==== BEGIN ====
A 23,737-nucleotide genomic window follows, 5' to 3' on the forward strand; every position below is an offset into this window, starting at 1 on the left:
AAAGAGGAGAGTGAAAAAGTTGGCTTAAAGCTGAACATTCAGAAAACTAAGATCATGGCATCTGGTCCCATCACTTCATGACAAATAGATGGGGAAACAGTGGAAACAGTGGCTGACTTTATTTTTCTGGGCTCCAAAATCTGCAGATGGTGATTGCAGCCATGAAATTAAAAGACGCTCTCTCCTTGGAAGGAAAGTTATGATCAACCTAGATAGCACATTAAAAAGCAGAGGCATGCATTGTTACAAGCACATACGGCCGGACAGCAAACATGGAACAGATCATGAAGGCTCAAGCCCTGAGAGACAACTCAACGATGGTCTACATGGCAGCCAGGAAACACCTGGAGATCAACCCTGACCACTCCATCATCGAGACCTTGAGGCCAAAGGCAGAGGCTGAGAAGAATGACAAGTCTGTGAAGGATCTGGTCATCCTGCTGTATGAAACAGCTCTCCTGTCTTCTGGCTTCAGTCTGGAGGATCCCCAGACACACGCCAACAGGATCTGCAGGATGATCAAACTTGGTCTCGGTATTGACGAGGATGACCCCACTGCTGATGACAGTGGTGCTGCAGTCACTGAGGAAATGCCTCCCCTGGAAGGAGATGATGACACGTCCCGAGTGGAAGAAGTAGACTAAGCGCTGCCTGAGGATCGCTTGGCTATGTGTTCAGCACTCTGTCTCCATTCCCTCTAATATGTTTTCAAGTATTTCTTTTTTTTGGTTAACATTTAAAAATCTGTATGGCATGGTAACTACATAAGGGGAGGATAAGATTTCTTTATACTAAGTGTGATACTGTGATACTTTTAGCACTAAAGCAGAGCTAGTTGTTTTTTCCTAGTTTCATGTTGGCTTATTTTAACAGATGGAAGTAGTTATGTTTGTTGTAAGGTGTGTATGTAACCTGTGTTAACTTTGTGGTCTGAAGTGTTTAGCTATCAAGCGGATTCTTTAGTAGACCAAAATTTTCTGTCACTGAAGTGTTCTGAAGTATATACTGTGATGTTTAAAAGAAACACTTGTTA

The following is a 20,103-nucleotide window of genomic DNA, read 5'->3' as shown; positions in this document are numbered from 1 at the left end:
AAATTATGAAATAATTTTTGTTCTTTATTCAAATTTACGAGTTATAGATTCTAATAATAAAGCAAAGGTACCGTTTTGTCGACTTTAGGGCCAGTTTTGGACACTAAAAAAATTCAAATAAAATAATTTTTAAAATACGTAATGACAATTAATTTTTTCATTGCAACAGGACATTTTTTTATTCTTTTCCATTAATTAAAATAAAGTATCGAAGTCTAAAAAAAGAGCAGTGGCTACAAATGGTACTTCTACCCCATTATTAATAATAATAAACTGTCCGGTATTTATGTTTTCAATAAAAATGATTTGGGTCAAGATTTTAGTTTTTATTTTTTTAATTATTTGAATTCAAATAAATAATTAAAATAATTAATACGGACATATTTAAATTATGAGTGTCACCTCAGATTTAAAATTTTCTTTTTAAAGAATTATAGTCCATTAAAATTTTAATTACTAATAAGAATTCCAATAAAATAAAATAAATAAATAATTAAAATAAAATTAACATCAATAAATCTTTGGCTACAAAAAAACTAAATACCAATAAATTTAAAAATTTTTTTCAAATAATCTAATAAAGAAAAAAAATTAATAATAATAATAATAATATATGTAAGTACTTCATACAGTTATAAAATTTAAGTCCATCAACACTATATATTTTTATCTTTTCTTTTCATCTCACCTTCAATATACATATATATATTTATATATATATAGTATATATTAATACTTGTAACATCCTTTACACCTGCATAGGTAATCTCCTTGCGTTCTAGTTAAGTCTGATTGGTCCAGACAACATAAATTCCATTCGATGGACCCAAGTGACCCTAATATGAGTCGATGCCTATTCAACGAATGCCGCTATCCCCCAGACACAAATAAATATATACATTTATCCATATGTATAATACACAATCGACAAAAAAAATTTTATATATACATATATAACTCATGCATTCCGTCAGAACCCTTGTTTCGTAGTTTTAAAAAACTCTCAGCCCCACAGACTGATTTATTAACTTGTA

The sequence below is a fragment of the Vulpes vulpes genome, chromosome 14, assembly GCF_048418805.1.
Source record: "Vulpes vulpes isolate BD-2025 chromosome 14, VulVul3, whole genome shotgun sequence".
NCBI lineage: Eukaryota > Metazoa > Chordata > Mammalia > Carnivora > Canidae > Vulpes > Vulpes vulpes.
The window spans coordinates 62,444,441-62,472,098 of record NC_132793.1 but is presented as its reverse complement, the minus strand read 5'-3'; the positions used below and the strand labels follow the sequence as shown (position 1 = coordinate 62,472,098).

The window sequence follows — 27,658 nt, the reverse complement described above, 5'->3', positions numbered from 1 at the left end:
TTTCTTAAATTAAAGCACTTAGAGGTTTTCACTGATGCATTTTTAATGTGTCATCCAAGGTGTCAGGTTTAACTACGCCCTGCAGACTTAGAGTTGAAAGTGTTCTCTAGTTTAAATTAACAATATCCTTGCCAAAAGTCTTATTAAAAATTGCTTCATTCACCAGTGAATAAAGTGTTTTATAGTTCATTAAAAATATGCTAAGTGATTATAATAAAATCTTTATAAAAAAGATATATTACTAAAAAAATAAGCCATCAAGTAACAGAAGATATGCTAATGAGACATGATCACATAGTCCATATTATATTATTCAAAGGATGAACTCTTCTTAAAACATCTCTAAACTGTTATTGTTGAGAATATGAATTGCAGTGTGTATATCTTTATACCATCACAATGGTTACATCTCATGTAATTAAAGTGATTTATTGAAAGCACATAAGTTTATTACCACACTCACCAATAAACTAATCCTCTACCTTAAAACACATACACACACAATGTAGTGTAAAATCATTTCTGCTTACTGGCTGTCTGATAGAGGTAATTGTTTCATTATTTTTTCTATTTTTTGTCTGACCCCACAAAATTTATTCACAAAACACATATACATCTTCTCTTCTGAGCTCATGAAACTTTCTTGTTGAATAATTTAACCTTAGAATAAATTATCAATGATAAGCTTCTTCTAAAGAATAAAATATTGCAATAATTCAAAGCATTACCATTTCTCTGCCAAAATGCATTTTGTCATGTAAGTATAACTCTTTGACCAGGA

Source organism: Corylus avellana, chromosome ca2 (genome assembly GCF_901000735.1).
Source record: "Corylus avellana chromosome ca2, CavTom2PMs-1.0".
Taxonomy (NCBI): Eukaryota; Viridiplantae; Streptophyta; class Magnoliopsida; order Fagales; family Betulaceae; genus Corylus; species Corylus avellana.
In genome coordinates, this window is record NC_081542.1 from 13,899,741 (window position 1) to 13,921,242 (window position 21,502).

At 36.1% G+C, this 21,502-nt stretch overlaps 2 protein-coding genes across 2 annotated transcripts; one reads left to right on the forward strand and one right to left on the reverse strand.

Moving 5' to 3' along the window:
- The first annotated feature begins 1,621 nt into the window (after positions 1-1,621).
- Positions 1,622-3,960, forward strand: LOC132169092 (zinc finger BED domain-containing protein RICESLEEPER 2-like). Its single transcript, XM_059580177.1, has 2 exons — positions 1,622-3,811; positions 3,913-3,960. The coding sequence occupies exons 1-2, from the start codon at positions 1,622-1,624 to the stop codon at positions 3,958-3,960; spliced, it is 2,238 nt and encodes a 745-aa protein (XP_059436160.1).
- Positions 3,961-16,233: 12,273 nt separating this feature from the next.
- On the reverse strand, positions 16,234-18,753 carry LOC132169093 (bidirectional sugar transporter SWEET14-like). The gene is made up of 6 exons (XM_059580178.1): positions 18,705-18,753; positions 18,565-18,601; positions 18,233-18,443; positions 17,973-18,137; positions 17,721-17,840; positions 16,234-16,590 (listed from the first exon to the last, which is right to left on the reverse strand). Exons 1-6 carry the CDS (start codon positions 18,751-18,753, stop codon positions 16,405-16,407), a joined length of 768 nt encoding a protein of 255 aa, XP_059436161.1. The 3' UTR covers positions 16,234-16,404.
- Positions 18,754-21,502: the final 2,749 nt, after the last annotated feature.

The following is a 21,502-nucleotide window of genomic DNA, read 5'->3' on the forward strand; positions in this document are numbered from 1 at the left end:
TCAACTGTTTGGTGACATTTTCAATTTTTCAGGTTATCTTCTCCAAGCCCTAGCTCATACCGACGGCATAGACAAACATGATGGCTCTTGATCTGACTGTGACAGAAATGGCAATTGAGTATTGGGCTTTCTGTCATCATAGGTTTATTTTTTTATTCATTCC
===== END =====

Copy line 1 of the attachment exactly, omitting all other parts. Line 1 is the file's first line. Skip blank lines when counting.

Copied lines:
A 23,737-nucleotide genomic window follows, 5' to 3' on the forward strand; every position below is an offset into this window, starting at 1 on the left: